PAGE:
The battle between wireless companies trying to expand coverage and neighbors trying to prevent towers and antennas in their backyards might amplify as companies and customers clamor for larger networks.
For years, the cell phone industry has pushed for wider capacity on radio frequency waves, known as spectrum, in order to provide better, smoother service. Congress is discussing a proposal that would release more spectrum to cell phone companies.
John Walls, a spokesman for the CTIA-The Wireless Association, said the proposed increase to release 800 megahertz of spectrum is not enough for the growing demand and use of cell phones, but it is a start.
“Wireless traffic in North America increased by 50 percent in a six-month span,” Walls said. “The demand is incredible. In order to meet the demand, coverage needs to be improved.”
Companies have to build infrastructure to keep up with demand — a fight that seems ever-present in neighborhoods.
“They can’t have it both ways,” Walls said. “The equipment is necessary to make all of this happen.”
In San Francisco, T-Mobile is trying to increase its coverage in North Beach. The company has applied for three antennas in the form of faux vents to be placed atop residential buildings.
Residents, however, were concerned about the look, height and location of the antennas. As a result, T-Mobile agreed to move the locations farther from street view and camouflage the antennas, according to company spokesman Rod De La Rosa. Those applications are expected to be voted on next month.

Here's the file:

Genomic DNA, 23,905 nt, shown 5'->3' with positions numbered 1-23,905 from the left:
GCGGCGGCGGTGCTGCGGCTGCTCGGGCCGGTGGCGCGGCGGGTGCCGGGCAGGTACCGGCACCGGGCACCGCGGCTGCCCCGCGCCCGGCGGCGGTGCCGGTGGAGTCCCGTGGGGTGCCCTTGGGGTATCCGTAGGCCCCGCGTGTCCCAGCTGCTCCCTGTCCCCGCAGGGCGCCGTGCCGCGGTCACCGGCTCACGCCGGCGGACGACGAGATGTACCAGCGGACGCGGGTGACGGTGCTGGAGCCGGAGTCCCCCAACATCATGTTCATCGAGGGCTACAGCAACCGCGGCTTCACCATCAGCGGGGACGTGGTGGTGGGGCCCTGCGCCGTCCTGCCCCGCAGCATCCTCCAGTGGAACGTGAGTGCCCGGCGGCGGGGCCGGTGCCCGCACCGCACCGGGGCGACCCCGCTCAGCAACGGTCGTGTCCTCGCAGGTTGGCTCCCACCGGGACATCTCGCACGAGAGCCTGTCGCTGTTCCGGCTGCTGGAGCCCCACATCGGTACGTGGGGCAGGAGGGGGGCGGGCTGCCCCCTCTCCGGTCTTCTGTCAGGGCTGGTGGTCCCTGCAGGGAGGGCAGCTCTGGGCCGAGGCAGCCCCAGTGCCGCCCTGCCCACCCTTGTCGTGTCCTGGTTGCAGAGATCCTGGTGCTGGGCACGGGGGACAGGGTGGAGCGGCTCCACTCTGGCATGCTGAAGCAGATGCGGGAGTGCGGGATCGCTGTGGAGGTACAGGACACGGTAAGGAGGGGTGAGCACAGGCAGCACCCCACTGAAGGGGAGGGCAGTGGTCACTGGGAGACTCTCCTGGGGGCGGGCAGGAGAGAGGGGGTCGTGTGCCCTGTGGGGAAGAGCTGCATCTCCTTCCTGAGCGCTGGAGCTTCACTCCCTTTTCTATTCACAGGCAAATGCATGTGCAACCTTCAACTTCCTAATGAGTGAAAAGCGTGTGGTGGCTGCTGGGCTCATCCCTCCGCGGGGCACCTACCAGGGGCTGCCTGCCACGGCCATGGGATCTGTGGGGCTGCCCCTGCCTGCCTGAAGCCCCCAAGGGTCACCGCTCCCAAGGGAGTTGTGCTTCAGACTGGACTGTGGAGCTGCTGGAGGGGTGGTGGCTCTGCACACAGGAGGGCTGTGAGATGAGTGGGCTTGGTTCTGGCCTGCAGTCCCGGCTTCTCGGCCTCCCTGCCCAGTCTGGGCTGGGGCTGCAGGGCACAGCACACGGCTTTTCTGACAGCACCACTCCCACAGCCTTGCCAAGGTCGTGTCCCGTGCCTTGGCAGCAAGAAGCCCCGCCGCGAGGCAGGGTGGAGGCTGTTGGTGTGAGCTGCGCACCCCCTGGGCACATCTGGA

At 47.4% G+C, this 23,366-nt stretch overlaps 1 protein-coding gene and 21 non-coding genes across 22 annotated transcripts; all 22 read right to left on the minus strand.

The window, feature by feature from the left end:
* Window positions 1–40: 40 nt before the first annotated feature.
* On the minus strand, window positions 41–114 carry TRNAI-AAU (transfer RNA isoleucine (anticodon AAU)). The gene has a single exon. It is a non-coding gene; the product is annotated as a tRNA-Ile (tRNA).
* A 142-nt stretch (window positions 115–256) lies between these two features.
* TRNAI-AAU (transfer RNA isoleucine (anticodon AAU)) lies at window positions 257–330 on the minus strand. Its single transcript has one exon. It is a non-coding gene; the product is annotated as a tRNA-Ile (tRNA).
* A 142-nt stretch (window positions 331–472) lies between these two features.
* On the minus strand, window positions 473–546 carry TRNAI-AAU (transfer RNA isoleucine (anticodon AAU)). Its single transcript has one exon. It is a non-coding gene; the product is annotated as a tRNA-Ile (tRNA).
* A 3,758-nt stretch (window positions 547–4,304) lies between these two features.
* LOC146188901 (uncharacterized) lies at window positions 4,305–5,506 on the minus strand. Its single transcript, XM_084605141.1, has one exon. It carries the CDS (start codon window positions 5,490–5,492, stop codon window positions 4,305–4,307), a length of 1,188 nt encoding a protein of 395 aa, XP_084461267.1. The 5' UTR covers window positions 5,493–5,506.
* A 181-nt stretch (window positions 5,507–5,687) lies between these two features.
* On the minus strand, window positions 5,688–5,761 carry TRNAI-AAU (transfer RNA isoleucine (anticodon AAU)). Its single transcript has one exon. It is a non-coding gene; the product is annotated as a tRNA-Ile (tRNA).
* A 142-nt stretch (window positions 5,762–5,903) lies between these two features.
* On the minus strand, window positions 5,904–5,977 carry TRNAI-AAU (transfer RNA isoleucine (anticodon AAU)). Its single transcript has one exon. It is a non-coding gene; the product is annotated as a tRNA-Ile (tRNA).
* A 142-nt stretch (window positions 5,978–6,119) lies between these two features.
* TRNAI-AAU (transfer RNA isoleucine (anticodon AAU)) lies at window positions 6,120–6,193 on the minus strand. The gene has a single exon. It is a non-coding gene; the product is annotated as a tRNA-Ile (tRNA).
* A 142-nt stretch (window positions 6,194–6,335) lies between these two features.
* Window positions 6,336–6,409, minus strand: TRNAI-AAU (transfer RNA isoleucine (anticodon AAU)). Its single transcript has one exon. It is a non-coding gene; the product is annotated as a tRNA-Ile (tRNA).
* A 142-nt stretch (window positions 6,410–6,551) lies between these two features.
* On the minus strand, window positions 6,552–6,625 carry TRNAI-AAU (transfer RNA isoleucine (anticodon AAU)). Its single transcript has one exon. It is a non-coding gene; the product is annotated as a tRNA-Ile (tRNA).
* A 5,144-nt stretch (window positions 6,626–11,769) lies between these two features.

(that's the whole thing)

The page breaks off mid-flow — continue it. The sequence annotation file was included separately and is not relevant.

“We wanted it to blend in more and be less noticeable,” De La Rosa said of the North Beach applications.
Verizon Wireless spokeswoman Heidi Flato agreed, saying the battle between ensuring increased coverage and finding locations that please residents is a constant challenge.
“A lot of people want the coverage, but they don’t want the cell site,” Flato said. “We need to build the infrastructure to get the service.”
She encouraged those most concerned to do research on health risks and educate themselves on the radiation and hazards.
“Wireless is not magic,” Flato said. “It’s science and technology. The more people rely on cell phones, the more capacity needed.”
According to the American Cancer Association, there is very little evidence to support the notion that exposure to cell phone towers causes cancer.
However, the Environmental Health Trust, a nonprofit aimed at educating people about environmental health risks, said some studies are biased because they are funded by wireless companies. The organization said many studies do not look at the effects of day-to-day use of cell phone devices and radiation so close to the brain.
In South San Francisco, Verizon recently withdrew an application after neighborhood opposition to the location of a cell tower — 55 feet high, less than 500 yards away from homes and on the property of a community day school — along with the overall the look.
Flato said she did not know if the company would resubmit an application, but she said Verizon continues to expand its network to stay ahead of demand.